I want to call this a "roundabout". But, in Britain anyway, a "roundabout" is much larger with bars on it to sit on (as demonstrated by a Google images search for "playground roundabout").

They're a fairly new addition to playgrounds, I think. They certainly didn't exist when I was a kid.

But what are they actually called?

enter image description here

  • 1
    That does remind me of a top: "a child's toy that spins on a point when it is turned round very quickly by hand or by a string"
    – Em1
    Aug 3 '12 at 9:11
  • 5
    It looks like a variation on a teacup.
    – TecBrat
    Aug 3 '12 at 10:25
  • I hadn't ever seen that in my country. I'm wondering if there is a coaxial rotor under the ground which can move it dinamically.
    – user19148
    Aug 3 '12 at 10:55
  • 2
    @Carlo No, it's all manual. (We're in recession over here!)
    – Urbycoz
    Aug 3 '12 at 11:41
  • 2
    A Vomit Inducer 3000 maybe?
    – Josh
    Aug 3 '12 at 12:15

Did you get the picture from here?

It's called an "Inclusive Spinning Dish" or a "Dish Roundabout"

  • I just did image searches till I found one. Looks like the same one though.
    – Urbycoz
    Aug 3 '12 at 9:52
  • 8
    I can just imagine five-year-olds at recess, "Let's go play on the inclusive spinning dish!" Aug 3 '12 at 12:51
  • 5
    @root45 Well, the equipment does include a spinning dish ... I see no problem with calling swings "inclusive damped oscillatory pendulum" Aug 3 '12 at 13:40

I would probably call it a "cup" or "spinning cup", and I most people would understand, if they had seen it.


I can't see any reason to call it anything different from the manufacturers (linked elsewhere here) who describe it as a Spinning Dish. The additional attribute of 'inclusive' seems to be more of an advertising adjective.


It is called a spring rider -- the thing on top, in that it is a dish is almost incidental to the underlying type of ride.

  • Most spring riders don't spin. Aug 3 '12 at 15:26
  • I don't see how that spins -- it seems to bend at all angles. Is there something in this which states that it spins independently of the bendability? on a spring rider, you can effectively spn by bending in a circular motion. Looking at the website, i see that they claim it spins on an axis, but don't claim any central spring so what is the source of the "give" evidenced in the photo.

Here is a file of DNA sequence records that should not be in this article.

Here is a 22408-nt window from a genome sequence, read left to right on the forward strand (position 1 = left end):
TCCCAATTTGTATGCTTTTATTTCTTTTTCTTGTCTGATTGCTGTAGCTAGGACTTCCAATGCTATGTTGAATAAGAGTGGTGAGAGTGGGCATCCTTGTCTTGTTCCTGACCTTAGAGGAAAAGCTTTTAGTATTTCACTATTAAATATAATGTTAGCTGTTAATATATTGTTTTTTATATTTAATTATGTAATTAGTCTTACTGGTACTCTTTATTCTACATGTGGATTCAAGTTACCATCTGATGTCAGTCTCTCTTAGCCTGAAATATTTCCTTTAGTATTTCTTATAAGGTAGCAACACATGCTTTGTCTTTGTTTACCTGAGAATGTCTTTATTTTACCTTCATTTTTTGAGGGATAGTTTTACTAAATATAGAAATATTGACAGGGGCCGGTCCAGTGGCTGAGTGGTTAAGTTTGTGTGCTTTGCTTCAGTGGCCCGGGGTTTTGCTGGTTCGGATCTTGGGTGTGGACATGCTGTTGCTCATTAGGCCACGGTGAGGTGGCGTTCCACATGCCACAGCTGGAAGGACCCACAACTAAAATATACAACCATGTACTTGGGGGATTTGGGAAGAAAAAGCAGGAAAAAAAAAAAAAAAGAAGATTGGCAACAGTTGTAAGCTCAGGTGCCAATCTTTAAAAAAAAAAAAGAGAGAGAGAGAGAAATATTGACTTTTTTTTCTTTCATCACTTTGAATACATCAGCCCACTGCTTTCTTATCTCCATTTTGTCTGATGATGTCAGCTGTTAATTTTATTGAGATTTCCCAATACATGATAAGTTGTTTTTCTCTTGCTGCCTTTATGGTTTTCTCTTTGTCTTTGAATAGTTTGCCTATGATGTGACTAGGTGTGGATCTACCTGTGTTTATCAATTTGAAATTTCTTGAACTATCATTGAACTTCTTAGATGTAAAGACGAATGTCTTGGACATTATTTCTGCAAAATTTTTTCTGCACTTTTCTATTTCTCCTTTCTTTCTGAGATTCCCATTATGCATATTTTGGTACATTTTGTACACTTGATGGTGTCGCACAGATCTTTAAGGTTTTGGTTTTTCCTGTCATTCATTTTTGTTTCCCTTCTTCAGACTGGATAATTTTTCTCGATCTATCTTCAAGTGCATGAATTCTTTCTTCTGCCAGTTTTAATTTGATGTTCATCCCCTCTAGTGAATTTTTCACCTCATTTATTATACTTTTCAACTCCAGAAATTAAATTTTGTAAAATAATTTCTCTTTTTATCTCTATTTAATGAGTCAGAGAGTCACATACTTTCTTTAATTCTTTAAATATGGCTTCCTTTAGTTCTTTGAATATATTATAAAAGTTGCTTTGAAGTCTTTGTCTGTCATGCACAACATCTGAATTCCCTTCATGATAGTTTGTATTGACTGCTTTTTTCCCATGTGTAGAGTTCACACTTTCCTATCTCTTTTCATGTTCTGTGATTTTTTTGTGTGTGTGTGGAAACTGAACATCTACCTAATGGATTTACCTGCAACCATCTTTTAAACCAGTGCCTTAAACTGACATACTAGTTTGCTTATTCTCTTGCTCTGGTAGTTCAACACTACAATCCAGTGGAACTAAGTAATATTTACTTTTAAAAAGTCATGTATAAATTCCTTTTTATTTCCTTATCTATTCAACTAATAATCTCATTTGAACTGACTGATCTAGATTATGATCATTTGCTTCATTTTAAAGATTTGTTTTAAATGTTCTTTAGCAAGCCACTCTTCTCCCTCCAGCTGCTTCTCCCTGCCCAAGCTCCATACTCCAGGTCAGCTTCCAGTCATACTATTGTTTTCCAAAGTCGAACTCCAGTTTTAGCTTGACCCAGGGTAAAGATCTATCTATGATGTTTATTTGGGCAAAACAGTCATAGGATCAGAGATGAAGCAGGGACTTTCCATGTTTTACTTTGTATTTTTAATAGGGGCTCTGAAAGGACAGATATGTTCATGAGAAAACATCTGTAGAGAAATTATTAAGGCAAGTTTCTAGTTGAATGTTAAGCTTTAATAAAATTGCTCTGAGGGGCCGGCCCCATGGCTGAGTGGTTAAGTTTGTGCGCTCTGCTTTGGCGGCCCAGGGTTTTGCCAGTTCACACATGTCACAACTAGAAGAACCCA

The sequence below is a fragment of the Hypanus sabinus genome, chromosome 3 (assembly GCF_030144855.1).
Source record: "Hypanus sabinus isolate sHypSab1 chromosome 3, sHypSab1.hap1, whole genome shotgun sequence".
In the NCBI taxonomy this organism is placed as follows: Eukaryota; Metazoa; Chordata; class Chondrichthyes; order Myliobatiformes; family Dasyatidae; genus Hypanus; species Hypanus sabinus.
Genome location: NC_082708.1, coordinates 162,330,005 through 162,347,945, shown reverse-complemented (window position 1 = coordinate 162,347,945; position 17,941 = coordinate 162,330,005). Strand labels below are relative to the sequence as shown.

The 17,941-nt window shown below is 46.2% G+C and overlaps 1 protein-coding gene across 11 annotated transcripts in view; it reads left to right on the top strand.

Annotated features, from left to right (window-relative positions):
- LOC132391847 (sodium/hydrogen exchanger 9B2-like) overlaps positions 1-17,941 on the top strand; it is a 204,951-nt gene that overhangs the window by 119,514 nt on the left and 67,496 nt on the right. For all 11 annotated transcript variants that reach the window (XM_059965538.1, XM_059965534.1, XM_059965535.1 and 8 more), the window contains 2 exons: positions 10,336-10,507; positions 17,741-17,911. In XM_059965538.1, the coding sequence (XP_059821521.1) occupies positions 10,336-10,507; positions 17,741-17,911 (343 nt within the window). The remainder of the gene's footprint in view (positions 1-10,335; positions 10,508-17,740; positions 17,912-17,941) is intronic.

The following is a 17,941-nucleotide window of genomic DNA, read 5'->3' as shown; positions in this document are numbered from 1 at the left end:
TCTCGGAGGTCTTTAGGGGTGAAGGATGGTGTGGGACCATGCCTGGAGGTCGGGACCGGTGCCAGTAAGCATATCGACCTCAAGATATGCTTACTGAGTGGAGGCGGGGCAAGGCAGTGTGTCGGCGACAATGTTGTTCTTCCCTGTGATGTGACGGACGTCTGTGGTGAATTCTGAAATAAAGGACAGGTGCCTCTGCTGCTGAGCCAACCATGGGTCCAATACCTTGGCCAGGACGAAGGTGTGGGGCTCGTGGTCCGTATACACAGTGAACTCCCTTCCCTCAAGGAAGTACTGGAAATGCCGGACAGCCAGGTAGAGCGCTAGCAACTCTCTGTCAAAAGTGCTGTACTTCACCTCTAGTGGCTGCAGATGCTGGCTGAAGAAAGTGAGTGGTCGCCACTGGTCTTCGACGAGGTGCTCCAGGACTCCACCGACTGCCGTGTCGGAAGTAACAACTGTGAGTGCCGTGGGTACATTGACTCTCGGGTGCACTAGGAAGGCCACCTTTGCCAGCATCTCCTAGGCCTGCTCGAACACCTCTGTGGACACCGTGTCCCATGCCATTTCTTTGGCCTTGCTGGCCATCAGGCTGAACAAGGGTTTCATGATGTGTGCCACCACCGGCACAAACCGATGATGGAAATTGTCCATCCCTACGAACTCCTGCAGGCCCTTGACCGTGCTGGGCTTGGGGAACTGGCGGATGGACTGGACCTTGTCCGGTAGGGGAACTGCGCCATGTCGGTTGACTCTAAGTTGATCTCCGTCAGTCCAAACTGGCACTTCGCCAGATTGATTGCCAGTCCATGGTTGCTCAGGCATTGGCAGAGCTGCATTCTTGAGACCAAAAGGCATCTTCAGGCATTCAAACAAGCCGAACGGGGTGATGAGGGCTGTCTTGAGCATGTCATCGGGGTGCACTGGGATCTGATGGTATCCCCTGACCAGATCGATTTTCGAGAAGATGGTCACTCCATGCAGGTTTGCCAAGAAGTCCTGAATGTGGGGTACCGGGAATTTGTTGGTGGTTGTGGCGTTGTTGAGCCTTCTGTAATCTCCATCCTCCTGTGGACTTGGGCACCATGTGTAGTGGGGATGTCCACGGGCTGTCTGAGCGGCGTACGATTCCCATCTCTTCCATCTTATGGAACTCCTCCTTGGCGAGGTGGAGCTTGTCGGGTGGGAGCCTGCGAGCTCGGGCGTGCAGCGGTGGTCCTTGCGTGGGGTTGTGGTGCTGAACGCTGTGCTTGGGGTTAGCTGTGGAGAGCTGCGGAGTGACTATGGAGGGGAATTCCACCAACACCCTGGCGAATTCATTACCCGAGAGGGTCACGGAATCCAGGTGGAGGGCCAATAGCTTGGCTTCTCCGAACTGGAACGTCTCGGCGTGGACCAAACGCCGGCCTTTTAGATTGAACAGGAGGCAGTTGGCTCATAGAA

– rosends
    Aug 3 '12 at 15:29
  • if it simply spins, then it is a form of a carousel, raised a bit playground-usa.com/SpringRider/big/mpl001b.jpg
    – rosends
    Aug 3 '12 at 15:33
  • 1
    If you believe the advertising, it rocks and spins. So it's a spring rider and roundabout. Here's another brand. Aug 3 '12 at 15:59
  • @PeterShor: I thought it was a spring rider as well, but those who have actually let their kids play on the thing insist that it's primarily a spinning apparatus, even if it does rock a little bit. Maybe we need to organize a field trip where we can all convene and discuss. I'd love to spin it around with Barrie England in there! :^)
    – J.R.
    Aug 3 '12 at 21:42

a carousel. As kids we used to call it a puke-o-matic :) but I would be unable to say how widely used that term is.


A dictionary lookup later: It may also be called a roundabout as you yourself suggest.

  • 3
    Aren't carousels those large merry-go-rounds with horses to sit on? Aug 3 '12 at 9:23
  • Carousel is a great word, but it has such a variety of meanings. I think you are both right. Aug 3 '12 at 9:29
  • I think, if you said it, people would be likely to misunderstand. I don't see one on here: google.co.uk/…
    – Urbycoz
    Aug 3 '12 at 9:54
  • @Urbycoz Yes, that is what I was referring to ... Aug 3 '12 at 9:58
  • 2
    When used for playground equipment, carousel, merry-go-round and roundabout are all synonyms. The OP wants a different word that is more specific to this . Aug 3 '12 at 11:35

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